Inside the Sistine Chapel of Wine
A Letter from the Editor
Like many people, I came to fall in love with wine because I loved to travel first. As a writer and photographer, wine quickly became the lens through which I could see the land and its people. The alcohol and its relaxing, everything-is-jolly effect it had on me after a third glass? That became the least interesting part.
As a writer and photographer, wine quickly became the lens through which I could see the land and its people. The alcohol and its relaxing, everything-is-jolly effect it had on me after a third glass? That became the least interesting part.
What I also found — most acutely in Italy, where I traveled most at that time — was a camaraderie not limited by differing languages. Vignaioli were hard-working, nature-loving, gastronomically obsessed people who showed more hospitality than anyone I encountered in my previous professional life (in the hospitality business, no less). Through my 20s, exploring places through the lens and writing non-fiction occupied my heart. It was just that they never worked seamlessly together. They arm-wrestled for my attention. I wasn't mastering either discipline.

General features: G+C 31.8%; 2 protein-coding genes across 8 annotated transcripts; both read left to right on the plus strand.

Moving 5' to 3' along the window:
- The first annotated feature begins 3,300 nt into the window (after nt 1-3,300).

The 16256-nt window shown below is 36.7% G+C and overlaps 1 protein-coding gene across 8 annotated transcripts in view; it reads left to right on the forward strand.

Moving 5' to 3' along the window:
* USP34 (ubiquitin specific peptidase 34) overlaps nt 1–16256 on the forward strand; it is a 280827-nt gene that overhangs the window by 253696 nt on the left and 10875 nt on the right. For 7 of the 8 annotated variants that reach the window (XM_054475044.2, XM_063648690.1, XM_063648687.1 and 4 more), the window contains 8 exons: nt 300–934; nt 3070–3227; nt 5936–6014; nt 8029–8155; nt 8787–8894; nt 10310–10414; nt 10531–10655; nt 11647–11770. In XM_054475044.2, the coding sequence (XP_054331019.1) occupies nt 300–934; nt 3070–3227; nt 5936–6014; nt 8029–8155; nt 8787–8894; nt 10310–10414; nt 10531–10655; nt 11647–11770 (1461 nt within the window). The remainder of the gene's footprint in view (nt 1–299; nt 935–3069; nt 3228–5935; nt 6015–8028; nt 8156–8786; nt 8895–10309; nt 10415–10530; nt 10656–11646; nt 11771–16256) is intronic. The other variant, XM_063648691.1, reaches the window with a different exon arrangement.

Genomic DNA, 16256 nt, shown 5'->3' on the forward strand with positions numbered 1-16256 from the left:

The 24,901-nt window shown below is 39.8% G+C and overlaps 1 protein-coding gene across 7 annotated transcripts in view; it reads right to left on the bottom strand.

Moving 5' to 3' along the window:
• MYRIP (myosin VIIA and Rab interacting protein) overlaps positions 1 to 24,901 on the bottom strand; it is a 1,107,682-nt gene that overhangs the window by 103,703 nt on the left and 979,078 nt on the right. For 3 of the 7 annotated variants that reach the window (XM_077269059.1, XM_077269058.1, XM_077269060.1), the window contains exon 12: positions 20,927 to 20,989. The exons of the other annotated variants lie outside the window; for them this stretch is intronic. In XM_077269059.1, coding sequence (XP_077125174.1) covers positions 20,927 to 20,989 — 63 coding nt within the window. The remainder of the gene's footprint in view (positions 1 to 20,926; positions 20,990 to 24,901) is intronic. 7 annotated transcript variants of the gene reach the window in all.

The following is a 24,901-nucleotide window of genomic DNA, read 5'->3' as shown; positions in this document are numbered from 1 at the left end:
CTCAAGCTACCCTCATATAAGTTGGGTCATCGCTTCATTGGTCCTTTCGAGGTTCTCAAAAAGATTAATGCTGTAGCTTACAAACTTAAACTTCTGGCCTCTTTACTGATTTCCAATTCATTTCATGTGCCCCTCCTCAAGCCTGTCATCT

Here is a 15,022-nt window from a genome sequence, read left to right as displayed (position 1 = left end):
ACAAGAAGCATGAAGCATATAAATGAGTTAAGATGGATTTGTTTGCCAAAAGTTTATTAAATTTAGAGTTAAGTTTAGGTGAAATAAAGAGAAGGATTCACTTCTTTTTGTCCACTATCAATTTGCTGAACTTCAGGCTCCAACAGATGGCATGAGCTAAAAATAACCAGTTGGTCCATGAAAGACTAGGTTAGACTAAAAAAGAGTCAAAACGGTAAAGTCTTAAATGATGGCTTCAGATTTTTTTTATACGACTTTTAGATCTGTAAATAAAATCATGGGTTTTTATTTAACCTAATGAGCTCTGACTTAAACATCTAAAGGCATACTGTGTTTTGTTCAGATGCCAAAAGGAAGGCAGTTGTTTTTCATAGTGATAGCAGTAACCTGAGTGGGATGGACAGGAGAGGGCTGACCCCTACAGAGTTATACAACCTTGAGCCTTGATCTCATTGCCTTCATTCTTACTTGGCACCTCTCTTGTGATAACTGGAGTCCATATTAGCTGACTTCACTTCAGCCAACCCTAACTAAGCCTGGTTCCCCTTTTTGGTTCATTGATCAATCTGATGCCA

But in wine and through Opening a Bottle, I found a way to make them work together.
As wine swept me away, I began to notice something remarkable: an awareness of all of my senses. Before I fell in love with wine, I was a visual-dominant person, my eye always framing things through a rectangular lens while my other senses filled in the background. Wine unleashed a torrent of sensual awareness: my long-ignored sense of smell was beginning to memorize the aroma of a rainstorm on a dry day — because that was the signature of Nebbiolo from the Alps, of Syrah from the Northern Rhône, of Gamay Noir from certain cru in Beaujolais. My sense of taste was no longer mashing textures thoughtlessly so I could swallow; it was teasing out the details and triangulating why they should matter. And by reporting on wine, I became more attune to the music of language, both foreign and my own tongue. Trying to capture the spirit in which a winemaker spoke of their vines became just as important as jettisoning the superfluous words in my tasting notes. Through wine, I found a permanent challenge to my creative self, and an endless source of curiosity. This is a topic I'll never "master" — nor will you — because it has no end, no destination.
We need more things like that in life.
And so, as I relaunch Opening a Bottle with a commitment to new voices, new perspectives on wine through art, and through monthly virtual tastings where you and I can geek out all we like, I just want to say "thank you" for giving me an audience. For sharing your passion with me by lending your attention. That's a sacred thing, and I don't take it lightly.